Sara Steinert Borella will join Outreach and International Affairs as the new executive director of the Steger Center for International Scholarship in Riva San Vitale, Switzerland, effective Aug. 1.

As director, Borella will develop collaborative opportunities for global education programs, faculty workshops, community engagement, alumni reunions, and institutional networking as the center resumes academic programming.

“The Steger Center is Virginia Tech’s European academic center, providing a base of operations for a growing number of undergraduate and graduate international education programs. Students who live and study at the center engage with the local and regional culture, creating a learning laboratory that goes far beyond the traditional classroom experience,” said Don Hempson, associate vice president for international affairs. “With her wealth of administrative and student-centered experience, I am excited to bring Sara aboard. Her vision for the center as not just a physical structure but a setting that connects students and faculty with the wider ecosystem of Europe’s universities, cultural centers, and business communities will help elevate Virginia Tech’s mission of global engagement, discovery, and service.”

Steinert Borella has worked in higher education for more than 30 years, most recently as vice president and dean of academic affairs at Franklin University Switzerland, a liberal arts university in the nearby Swiss city of Lugano. At Franklin, she was responsible for all undergraduate and graduate academic programs, including the curriculum and faculty. She also served as a professor of comparative literary and cultural studies. Her teaching and research have focused on such topics as 19th- and 20th-century European literature, food studies, mobility and exile, and travel writing.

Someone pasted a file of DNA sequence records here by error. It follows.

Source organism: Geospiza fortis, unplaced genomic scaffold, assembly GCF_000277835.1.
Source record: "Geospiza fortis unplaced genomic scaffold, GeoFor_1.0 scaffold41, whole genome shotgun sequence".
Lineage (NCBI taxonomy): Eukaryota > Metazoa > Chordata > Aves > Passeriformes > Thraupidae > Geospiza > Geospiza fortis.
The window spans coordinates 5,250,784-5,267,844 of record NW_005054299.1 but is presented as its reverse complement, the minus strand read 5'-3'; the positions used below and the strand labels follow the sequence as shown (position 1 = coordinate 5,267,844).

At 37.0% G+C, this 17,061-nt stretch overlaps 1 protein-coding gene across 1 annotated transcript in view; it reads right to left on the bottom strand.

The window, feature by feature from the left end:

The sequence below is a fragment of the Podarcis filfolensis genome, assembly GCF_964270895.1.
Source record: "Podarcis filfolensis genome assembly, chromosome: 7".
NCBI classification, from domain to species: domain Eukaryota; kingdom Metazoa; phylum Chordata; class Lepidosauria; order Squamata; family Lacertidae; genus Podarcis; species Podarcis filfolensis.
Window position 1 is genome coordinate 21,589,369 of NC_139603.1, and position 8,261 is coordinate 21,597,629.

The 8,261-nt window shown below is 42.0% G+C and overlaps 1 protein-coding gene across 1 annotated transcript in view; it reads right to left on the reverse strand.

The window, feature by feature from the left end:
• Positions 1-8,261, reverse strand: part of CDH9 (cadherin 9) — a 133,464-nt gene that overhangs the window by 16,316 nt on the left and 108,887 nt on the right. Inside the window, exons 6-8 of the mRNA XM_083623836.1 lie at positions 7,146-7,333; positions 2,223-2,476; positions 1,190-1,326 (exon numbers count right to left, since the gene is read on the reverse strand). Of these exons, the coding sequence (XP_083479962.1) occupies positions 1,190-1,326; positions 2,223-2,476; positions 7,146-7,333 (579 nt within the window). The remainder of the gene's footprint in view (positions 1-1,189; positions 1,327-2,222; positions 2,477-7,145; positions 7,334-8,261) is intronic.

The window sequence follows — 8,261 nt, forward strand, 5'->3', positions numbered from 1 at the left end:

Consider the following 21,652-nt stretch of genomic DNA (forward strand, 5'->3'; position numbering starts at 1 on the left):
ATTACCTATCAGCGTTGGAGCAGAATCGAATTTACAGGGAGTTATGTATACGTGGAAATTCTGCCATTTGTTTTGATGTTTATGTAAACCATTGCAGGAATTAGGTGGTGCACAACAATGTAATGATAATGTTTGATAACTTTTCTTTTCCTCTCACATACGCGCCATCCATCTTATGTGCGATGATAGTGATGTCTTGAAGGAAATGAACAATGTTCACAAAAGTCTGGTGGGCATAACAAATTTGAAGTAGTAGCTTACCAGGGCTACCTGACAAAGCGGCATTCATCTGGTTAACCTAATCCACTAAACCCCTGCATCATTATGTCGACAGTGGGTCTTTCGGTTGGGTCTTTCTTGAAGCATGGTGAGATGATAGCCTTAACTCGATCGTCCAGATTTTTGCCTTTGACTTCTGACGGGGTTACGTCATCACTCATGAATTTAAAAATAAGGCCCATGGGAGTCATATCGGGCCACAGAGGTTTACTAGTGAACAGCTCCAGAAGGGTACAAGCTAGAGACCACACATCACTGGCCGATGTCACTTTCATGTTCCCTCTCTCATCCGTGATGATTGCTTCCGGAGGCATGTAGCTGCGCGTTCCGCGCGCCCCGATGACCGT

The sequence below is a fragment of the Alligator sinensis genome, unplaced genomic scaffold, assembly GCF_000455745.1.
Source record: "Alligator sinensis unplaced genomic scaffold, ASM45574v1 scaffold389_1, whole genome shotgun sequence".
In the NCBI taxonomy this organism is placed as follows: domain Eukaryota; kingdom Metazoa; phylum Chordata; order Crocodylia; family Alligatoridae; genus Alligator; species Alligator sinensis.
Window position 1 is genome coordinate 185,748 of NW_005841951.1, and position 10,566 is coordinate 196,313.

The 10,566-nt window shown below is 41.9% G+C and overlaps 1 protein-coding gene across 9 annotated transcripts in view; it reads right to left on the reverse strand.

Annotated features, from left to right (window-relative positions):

She earned a bachelor’s degree in French with a minor in German from Bates College. She earned a Ph.D. in comparative literature from Brandeis University.

Steinert Borella is no stranger to Virginia Tech students. For nearly a decade, she has grown an important partnership between Franklin University and the Pamplin College of Business program in Lugano. Most recently, she helped repatriate students during the outset of the pandemic in March 2020 and supported the return of programming to Lugano this spring. 

She said that global experiential education, and in particular the programs at the Steger Center, offer Virginia Tech students the opportunity to embark on a transformational experience. “Studying abroad in southern Switzerland opens you up to new perspectives, new cultures, and new ideas,” she said. “Studying in Riva San Vitale gives students a chance to immerse themselves in the local culture and participate in local service opportunities, making good on Virginia Tech’s motto, Ut Prosim (That I May Serve).”

One of her goals, she said, is to make study abroad more accessible to more students. “A big part of my job will be to work closely with faculty and administrators from a variety of schools and programs across campus to integrate opportunities at the Steger Center into their major and minor areas. This means offering specific courses in a regular rotation, creating local partnerships that can complement work being done in Virginia, and building opportunities for experiential learning that students can only get here in Switzerland.”

In the wake of the pandemic, all study abroad programs, including those at the Steger Center, were canceled last year. Anticipating that the spread of COVID-19 will continue to diminish and international travel restrictions will continue to loosen, Hempson said Virginia Tech is planning to relaunch programs at the center in May with meaningful and practical application of risk mitigation strategies. Many of these strategies were piloted with great success during the Lugano program this spring.

The university has used the closure to give the center — housed in the historic 18th-century Villa Maderni — a much needed refresh. Current projects include renovating the restrooms and shower facilities, adding new fire doors, leveling the floors, and doing historic preservation throughout the villa, including cleaning and protecting massive frescos on the ceilings.

“The Steger Center has such a great history here in Ticino, and at the same time, the center has so much potential. I am especially excited to work with new colleagues in Blacksburg and Riva San Vitale, to strengthen relationships with programs that frequent the center regularly and to develop new programs and opportunities for students and faculty alike,” Steinert Borella said.